The holiday season is upon us. It's hard to say how I feel about that really. On the one hand I enjoy the feel-good, warm fuzzy "holiday themed" idea of Christmas, with its cheesy but uplifting movies, red and white candy canes, fake-snow frosted pinecones and ceramic snowmen. I like how we bring a live fragrant pine tree (or Douglas fir, I'm not quite sure) into the house and how my older kids adorn it with their school and scout-made decorations... And some box-store baubles too, of course. I like the idea of crafty homemade jars of gifts and add them dutifully to my Pinterest board, but never seem to get around to actually making any. Maybe this year...
There are things that I don't like too. I don't like the mad dash shopping frenzy that seems to affect so many people. I don't like how stores put "great gift idea" on almost everything just to get people to buy it. I don't like that people feel they have to spend more money than they actually can, to keep up with some predetermined standard of a perfect Christmas. And I mostly don't like how all the Christmas marketing turns perfectly good children into greedy little monsters, coveting poorly-made trendy toys which they don't even really want and that will just end up in the pile of other stuff which they don't care about anymore. I'm actually quite pleased that my children are not acting this way at all - this year (they have had seasons of the mad gimme's, I won't lie). They will get presents of course. But I'm hoping they will be simpler, more creative things that they will actually use for a long time and not just things plucked from tv commercials. You can see my ongoing Christmas gift board here.
|Is it me, or is there something behind me?|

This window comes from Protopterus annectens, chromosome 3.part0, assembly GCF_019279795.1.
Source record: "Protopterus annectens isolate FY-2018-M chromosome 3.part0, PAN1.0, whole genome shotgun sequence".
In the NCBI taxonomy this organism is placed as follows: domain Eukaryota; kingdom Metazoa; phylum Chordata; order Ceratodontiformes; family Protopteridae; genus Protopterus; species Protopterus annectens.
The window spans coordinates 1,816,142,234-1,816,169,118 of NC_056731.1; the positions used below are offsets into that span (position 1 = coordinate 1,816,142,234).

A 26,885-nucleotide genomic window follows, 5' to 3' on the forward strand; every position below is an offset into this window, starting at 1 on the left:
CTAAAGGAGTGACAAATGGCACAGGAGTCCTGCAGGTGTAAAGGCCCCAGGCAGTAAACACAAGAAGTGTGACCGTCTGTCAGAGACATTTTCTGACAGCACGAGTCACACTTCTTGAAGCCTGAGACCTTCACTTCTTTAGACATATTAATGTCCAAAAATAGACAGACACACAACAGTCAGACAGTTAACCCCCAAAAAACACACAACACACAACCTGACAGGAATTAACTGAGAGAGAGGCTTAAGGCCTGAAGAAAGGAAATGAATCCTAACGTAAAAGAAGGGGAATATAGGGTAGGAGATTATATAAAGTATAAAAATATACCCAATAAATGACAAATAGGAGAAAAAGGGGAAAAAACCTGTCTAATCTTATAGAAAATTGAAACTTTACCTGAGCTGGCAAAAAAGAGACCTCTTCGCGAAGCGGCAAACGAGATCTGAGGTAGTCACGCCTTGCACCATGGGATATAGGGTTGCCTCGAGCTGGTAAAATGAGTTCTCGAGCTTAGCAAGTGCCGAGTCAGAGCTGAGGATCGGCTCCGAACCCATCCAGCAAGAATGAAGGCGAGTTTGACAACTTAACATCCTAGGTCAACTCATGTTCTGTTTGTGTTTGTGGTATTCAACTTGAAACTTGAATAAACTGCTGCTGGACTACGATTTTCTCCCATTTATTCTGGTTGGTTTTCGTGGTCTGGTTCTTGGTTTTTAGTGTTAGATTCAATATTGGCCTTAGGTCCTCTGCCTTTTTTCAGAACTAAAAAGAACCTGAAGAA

Thinking about this made me realize that Sophie will never be a part of that less desirable element of childhood. She is completely non-greedy and non-materialistic. Her wants are little more than basic survival needs - food, water, shelter, love, Thomas... (I bet you didn't realize that Thomas the tank engine is one of the basic human needs, did you?). She doesn't get attached to objects and doesn't mind if someone takes something from her. And I have a feeling that maybe, just maybe the reason her older siblings are not running around with toy catalogues and writing manuscript-length letters to Santa is because of her example. They see that she needs and indeed wants so little and perhaps they are a little inspired. I know that I am.
So how will Sophie react to Christmas this year? We put up the tree yesterday and other than being slightly annoyed by the change in her corner of the living room, she seemed oblivious to it. Regardless of what reaction she will give (if any), I will do my best to approach life like Sophie this Christmas season. I will be perfectly content and happy because I'm in a warm and dry home, have yummy food to eat and am surrounded by the people I love and that love me in return. And if Thomas needs to be in the background, so be it.